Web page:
Home alterations are booming in Auckland, the Waikato and Christchurch but slow in Wellington

Home alterations are booming in Auckland, the Waikato and Christchurch but slow in Wellington

The booming housing market is spilling into home renovation work with a 26% rise in the value of dwelling alteration consents issued in the year to May, compared with the previous year.

Latest figures from Statistics NZ show that building consents were issued for $1.34 billion of dwelling alteration work in the year to May, an all time high.

However building consents are only required for structural alterations to houses, such as removing load bearing walls or adding a room.

Simple home improvements such as repainting, replacing gutters or renovating a bathroom or toilet where no structural alterations are made, do not usually require a building consent and the cost of that work is not included in the consent figures.

Although much of the increase has been driven by the Canterbury market as repairs to earthquake damaged homes gathers pace, there has also been significant growth in structural alteration work in Auckland and the Waikato, while Wellington has gone against the trend, with a decline in the value of alteration consents issued in the capital.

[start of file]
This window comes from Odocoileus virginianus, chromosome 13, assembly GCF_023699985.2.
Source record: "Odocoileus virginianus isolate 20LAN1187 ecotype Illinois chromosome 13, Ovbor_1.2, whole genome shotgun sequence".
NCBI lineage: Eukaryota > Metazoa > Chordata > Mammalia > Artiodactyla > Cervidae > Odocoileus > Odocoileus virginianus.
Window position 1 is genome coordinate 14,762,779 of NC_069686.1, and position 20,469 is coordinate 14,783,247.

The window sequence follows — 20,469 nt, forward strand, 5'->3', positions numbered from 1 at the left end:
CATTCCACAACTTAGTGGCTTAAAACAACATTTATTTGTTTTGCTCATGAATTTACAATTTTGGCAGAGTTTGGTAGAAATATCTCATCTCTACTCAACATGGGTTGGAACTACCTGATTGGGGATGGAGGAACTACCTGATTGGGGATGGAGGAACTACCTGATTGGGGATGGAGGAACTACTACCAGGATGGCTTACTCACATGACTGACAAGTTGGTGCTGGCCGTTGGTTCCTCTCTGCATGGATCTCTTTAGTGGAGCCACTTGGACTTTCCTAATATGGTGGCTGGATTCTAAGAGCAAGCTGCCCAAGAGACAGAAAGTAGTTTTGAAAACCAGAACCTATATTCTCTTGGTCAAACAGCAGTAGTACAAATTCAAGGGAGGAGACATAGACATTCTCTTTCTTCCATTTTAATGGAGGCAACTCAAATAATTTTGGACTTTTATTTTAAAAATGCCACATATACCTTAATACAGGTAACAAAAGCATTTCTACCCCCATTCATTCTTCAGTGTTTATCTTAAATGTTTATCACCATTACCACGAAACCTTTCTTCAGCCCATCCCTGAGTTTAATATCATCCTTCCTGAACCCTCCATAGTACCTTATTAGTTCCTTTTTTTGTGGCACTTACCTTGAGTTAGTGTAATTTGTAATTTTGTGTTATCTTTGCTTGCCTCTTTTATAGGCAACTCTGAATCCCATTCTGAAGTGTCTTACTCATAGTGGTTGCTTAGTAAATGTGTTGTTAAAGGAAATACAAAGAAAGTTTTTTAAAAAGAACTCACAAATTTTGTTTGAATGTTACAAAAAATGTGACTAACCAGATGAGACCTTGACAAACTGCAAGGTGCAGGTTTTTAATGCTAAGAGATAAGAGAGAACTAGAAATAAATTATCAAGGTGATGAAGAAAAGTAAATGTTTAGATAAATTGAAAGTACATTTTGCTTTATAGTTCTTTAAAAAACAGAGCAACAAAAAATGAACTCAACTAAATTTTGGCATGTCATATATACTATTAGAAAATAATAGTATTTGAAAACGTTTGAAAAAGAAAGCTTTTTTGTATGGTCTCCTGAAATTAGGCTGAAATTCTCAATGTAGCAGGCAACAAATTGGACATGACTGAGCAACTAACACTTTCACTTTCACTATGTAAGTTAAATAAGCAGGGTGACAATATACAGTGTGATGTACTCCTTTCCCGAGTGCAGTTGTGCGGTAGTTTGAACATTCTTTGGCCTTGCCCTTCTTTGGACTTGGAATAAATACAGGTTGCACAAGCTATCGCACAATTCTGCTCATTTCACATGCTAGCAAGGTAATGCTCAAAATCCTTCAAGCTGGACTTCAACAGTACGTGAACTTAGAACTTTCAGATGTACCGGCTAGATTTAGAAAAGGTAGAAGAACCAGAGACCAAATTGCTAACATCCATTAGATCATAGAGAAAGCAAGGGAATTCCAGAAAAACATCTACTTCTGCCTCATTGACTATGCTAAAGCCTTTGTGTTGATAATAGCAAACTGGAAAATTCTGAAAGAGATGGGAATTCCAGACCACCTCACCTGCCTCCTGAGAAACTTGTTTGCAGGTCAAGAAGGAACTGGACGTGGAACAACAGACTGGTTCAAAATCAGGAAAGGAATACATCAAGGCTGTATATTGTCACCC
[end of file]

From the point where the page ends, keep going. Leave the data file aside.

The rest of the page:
Not surprisingly, the value of dwelling alteration consents issued in Canterbury has more than trebled over the last two years, from $92.9 million in the year to May 2012 to $285.1 million in the 12 months to May this year.

Over the same period the average value of alteration consents in Canterbury has almost doubled, from $35,803 to $68,410.

Although growth in the value of dwelling alterations has been less spectacular in Auckland, it remains the biggest market by far for such work.

In the year to May, dwelling alteration consents worth $549.4 million were issued in Auckland, up by 26% on the year to May 2012, and the average value of Auckland's alteration consents was $110,275.